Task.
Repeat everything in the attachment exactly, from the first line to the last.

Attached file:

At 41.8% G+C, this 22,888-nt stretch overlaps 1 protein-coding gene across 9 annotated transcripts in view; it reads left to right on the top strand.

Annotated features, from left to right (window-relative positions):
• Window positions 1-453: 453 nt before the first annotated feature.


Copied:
At 41.8% G+C, this 22,888-nt stretch overlaps 1 protein-coding gene across 9 annotated transcripts in view; it reads left to right on the top strand.

Annotated features, from left to right (window-relative positions):
• Window positions 1-453: 453 nt before the first annotated feature.